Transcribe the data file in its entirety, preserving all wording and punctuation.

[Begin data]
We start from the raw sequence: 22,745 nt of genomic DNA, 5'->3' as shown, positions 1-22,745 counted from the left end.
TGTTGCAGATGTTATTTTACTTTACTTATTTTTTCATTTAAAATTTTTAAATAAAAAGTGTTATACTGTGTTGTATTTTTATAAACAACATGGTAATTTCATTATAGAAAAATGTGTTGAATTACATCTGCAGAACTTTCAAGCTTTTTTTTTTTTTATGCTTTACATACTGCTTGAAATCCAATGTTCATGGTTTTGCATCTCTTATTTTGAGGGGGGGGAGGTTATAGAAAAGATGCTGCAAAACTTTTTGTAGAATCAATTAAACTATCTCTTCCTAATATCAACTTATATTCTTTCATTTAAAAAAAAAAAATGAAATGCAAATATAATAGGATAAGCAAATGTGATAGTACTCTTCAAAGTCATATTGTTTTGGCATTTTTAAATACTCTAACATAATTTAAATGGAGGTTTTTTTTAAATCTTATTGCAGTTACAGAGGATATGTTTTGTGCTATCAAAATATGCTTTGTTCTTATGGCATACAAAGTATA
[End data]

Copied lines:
We start from the raw sequence: 22,745 nt of genomic DNA, 5'->3' as shown, positions 1-22,745 counted from the left end.
TGTTGCAGATGTTATTTTACTTTACTTATTTTTTCATTTAAAATTTTTAAATAAAAAGTGTTATACTGTGTTGTATTTTTATAAACAACATGGTAATTTCATTATAGAAAAATGTGTTGAATTACATCTGCAGAACTTTCAAGCTTTTTTTTTTTTTATGCTTTACATACTGCTTGAAATCCAATGTTCATGGTTTTGCATCTCTTATTTTGAGGGGGGGGAGGTTATAGAAAAGATGCTGCAAAACTTTTTGTAGAATCAATTAAACTATCTCTTCCTAATATCAACTTATATTCTTTCATTTAAAAAAAAAAAATGAAATGCAAATATAATAGGATAAGCAAATGTGATAGTACTCTTCAAAGTCATATTGTTTTGGCATTTTTAAATACTCTAACATAATTTAAATGGAGGTTTTTTTTAAATCTTATTGCAGTTACAGAGGATATGTTTTGTGCTATCAAAATATGCTTTGTTCTTATGGCATACAAAGTATA